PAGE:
How do Social Workers use Evidence in Practice?

Gordon, Jean; Cooper, Barry and Dumbleton, Sue (2009). How do Social Workers use Evidence in Practice? The Open University, Milton Keynes, UK.


Aims of the research:

Scotland's 21st Century Review of Social Work, 'Changing Lives', told us that, 'If we are serious about developing social work as a profession and having practitioners able to practise safely and innovatively, then we need to both develop and use evidence to inform practice' (Scottish Executive, 2006: 55). This research investigates how social work practitioners make use of research, inquiry, and other forms of knowledge evidence to inform their practice. The study uses a 'critical best practice' approach (Ferguson, 2003) to learn from the analysis of detailed examples of how social workers use knowledge in their day to day practice with service users and carers. A best practice approach offers an opportunity to move away from the 'climate of negativity' experienced by social work in the UK (Jones et al., 2008:1), and to celebrate some of the achievements of skilled social work practitioners. At the same time taking a critical lens to practice offers potential to gain a better understanding what such practice actually 'looks like' as it happens, promoting positive learning about social work and, ultimately, better outcomes for service users and carers (Jones et al., 2008: 15).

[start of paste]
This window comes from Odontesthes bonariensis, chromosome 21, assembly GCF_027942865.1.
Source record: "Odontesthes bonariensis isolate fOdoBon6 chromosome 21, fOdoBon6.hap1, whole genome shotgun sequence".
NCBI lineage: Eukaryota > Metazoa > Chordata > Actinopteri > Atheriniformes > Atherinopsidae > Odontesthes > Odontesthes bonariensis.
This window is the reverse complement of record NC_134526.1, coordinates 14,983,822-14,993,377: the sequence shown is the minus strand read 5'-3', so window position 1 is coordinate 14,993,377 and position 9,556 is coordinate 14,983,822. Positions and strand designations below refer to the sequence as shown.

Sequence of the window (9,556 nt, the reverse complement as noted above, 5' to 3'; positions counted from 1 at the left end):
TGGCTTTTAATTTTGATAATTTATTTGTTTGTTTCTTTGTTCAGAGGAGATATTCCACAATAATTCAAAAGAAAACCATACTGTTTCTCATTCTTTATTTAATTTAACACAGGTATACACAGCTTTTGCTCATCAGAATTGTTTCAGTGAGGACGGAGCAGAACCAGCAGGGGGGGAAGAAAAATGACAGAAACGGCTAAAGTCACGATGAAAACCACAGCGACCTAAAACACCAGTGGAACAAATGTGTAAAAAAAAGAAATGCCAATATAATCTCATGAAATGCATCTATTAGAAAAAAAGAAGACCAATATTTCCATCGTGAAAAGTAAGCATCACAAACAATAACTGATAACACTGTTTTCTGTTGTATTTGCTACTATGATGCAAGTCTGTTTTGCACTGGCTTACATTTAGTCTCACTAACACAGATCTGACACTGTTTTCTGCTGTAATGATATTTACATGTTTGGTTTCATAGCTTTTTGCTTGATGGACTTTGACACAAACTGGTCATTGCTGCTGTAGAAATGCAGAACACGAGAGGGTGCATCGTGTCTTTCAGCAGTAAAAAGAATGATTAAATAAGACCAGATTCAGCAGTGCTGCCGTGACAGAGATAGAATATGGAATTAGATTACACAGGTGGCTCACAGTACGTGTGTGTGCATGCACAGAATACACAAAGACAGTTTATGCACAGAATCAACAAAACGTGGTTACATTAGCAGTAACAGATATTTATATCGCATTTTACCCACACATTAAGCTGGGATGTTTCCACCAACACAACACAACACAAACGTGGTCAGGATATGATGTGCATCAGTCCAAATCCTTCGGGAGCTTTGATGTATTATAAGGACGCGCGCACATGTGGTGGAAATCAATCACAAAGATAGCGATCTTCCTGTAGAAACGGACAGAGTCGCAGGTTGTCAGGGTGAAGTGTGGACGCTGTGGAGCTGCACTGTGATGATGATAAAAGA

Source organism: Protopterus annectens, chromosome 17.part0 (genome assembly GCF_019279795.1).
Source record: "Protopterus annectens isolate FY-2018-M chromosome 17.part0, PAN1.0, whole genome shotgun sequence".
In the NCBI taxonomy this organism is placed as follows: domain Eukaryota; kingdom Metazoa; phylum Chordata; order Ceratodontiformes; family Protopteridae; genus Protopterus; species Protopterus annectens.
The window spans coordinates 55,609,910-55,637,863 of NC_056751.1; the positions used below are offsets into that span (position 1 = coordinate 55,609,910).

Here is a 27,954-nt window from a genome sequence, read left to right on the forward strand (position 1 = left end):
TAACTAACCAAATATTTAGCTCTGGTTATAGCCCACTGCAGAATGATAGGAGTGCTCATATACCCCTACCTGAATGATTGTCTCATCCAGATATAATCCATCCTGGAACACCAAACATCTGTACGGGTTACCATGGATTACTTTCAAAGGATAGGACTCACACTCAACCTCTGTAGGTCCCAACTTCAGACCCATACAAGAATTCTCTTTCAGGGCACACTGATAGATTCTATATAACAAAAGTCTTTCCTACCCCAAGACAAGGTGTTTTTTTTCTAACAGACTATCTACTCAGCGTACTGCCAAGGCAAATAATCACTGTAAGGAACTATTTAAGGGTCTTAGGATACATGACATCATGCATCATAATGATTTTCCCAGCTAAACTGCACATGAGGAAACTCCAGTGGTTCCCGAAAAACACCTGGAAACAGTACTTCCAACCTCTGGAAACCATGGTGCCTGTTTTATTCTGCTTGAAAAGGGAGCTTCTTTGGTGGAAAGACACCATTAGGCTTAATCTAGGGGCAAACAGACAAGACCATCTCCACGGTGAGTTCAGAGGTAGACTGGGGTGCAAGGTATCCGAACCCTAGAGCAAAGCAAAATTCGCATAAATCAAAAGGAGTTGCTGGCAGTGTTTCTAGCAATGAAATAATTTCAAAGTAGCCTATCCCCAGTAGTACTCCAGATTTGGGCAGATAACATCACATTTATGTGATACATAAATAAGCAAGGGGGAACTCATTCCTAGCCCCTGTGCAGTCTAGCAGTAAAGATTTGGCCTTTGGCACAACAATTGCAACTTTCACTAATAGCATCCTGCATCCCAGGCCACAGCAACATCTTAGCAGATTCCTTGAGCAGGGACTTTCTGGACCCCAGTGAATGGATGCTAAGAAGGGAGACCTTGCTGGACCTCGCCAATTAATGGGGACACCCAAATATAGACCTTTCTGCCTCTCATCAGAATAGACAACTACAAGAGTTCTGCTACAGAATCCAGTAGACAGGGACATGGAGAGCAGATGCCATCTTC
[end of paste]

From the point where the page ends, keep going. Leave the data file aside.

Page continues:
This research has been conducted under the umbrella of the Critical Best Practice social work research group at the Open University, and has benefited from the discussions and contributions of other members of this group. Its findings are intended to complement a small but growing literature about critical best practice in the UK. The study also aims to contribute to current debates about how social work practitioners understand and use knowledge evidence, an area of research in which the perspectives of social worker practitioners themselves have received remarkably little attention (Trevethick, 2008). The subject is highly topical, both in Scotland, which is currently consulting on both its Research and Development and Knowledge Management Strategies (IRISS, 2008; IRISS/NES, 2009), as well as in the health and social care sector in the UK as a whole. It is also hoped that findings of the research will be able to make a helpful contribution to social work and other practicebased education through more tangible outputs, such as learning materials for students and practitioners.

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